But about those hills: There are 13 over the last 13 miles of the course. One of them is a climb up infamous Hurricane Point—a steady 5 percent incline for more than two miles. But it’s not all bad: Japanese taiko drummers are stationed before you start the climb to egg you on, and a concert pianist accompanies your run at the halfway point. More inspiration: finishing among the flaming orange poppies growing right on Monastery Beach at mile 25.
Long before Disney, there was Santa Cruz Beach Boardwalk—California’s original amusement park and still one of the best. Launched in 1907, the boardwalk has meticulously preserved its bygone ways. Whether it’s corn dogs and cotton candy or wooden roller coasters and screechy bumper cars, this stretch of sand 90 minutes south of San Francisco is like stepping into one of those old Frankie Avalon/Annette Funicello movies. Must-stops along the path include Momo’s Beach Shack, and Olitas Cantina & Grill for a margarita and fish tacos. As daylight fades, the Giant Dipper roller coaster offers an unforgettable view of the sunset over Monterey Bay.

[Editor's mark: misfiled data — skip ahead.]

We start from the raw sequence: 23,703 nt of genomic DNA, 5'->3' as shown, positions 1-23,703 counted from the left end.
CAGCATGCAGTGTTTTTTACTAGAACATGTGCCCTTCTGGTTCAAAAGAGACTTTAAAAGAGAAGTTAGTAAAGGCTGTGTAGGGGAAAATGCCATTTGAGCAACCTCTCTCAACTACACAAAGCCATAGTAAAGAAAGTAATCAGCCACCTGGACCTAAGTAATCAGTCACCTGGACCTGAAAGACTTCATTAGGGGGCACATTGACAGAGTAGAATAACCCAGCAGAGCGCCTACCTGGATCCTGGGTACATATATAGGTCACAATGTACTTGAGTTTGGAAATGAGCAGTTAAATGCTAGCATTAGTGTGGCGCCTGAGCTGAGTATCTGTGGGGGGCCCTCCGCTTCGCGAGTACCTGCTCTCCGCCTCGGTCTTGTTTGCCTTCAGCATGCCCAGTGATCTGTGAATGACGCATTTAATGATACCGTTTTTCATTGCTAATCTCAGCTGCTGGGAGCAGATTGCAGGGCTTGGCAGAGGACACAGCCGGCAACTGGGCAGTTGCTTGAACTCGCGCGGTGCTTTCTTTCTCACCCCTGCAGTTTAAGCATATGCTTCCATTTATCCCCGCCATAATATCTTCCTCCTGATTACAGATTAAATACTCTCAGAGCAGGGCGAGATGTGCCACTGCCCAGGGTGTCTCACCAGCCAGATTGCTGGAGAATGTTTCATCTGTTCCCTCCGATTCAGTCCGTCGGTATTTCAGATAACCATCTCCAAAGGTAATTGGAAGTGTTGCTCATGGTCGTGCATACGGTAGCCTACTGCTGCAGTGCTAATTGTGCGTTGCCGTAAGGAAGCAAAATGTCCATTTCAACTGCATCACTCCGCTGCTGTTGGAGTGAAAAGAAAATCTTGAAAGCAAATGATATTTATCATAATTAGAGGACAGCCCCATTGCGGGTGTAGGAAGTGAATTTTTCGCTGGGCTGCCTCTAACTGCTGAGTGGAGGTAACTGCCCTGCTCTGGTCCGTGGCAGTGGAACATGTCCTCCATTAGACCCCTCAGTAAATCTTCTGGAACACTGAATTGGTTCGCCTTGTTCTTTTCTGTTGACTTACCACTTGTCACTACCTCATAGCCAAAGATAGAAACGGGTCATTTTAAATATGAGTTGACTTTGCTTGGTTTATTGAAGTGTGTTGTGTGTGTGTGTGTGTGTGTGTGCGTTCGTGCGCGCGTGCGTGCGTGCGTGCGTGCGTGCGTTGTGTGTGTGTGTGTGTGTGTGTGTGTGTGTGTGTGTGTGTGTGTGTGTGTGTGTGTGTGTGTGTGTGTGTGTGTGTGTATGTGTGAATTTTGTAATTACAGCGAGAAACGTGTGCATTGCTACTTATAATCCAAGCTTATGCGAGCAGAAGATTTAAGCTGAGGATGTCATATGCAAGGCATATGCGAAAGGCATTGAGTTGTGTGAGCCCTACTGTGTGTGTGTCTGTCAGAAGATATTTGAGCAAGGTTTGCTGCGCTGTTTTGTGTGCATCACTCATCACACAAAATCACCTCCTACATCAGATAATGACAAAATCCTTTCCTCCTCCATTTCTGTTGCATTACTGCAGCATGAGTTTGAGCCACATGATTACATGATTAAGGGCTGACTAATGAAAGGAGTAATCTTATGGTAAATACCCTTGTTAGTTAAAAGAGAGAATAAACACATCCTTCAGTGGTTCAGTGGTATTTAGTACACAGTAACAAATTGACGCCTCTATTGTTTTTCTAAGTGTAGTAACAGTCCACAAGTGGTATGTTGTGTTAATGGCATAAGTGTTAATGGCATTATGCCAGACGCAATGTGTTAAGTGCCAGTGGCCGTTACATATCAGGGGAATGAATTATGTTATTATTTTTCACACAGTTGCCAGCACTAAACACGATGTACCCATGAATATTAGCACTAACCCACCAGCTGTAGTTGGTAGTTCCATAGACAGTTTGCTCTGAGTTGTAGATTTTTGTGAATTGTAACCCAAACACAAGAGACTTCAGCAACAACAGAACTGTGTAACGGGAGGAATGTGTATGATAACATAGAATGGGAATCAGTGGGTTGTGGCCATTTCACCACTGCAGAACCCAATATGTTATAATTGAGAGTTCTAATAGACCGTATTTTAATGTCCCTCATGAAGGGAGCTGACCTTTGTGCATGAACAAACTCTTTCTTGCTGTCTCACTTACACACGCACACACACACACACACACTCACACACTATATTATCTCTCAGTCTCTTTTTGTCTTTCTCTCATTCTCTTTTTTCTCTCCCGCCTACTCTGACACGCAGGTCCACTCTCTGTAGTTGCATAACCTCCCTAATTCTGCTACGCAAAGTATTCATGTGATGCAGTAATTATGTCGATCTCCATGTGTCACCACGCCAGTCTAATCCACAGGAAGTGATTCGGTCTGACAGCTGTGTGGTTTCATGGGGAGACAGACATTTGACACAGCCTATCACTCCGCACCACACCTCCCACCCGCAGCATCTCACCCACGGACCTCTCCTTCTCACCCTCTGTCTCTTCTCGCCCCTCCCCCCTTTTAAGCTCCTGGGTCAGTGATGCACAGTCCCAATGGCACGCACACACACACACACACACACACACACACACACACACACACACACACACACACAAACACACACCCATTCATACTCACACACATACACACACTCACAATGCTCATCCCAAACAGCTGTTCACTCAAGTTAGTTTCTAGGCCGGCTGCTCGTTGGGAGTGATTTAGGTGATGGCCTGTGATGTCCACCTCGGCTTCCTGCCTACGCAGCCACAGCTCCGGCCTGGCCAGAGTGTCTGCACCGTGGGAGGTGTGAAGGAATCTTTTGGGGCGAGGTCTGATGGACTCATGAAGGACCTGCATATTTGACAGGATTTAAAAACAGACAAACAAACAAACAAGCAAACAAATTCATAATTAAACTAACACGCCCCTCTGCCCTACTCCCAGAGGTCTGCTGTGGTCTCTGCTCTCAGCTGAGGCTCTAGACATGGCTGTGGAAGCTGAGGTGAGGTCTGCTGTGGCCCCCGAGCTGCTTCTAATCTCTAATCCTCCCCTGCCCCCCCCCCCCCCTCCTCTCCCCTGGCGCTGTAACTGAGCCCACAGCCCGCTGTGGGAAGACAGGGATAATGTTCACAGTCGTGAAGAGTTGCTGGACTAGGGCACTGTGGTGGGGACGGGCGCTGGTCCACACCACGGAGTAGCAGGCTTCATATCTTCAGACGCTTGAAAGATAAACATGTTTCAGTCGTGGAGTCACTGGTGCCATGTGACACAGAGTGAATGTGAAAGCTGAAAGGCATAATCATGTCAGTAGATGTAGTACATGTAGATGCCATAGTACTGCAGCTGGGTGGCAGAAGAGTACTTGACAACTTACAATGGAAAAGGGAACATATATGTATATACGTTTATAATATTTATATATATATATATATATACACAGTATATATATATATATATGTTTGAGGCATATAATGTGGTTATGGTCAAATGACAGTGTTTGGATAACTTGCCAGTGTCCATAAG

You can play golf the world over, but seldom will the sea treat you to as dramatic a performance as the one viewed from the Pebble Beach Golf Links. Rock formations in Carmel Bay and Stillwater Cove make for noisy collisions followed by thrilling plumes of white surf. Arriving at this resort to play the iconic Pebble Beach Golf Links for the first time is like meeting a movie star whose films you've long admired. Today, this course, where five U.S. Opens have been played, is more accessible, but it remains a high-ticket, bucket-list destination. Greens fees are $495; 800/654-9300 or pebblebeach.com